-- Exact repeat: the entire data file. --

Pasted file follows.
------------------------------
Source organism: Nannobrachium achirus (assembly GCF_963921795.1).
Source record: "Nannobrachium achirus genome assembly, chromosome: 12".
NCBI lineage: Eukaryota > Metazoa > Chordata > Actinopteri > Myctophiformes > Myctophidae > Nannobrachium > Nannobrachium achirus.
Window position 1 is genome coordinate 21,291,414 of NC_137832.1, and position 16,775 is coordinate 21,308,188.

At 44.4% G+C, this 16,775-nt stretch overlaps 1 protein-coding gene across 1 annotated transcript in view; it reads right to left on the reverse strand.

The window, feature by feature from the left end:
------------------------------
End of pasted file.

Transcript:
Source organism: Nannobrachium achirus (assembly GCF_963921795.1).
Source record: "Nannobrachium achirus genome assembly, chromosome: 12".
NCBI lineage: Eukaryota > Metazoa > Chordata > Actinopteri > Myctophiformes > Myctophidae > Nannobrachium > Nannobrachium achirus.
Window position 1 is genome coordinate 21,291,414 of NC_137832.1, and position 16,775 is coordinate 21,308,188.

At 44.4% G+C, this 16,775-nt stretch overlaps 1 protein-coding gene across 1 annotated transcript in view; it reads right to left on the reverse strand.

The window, feature by feature from the left end: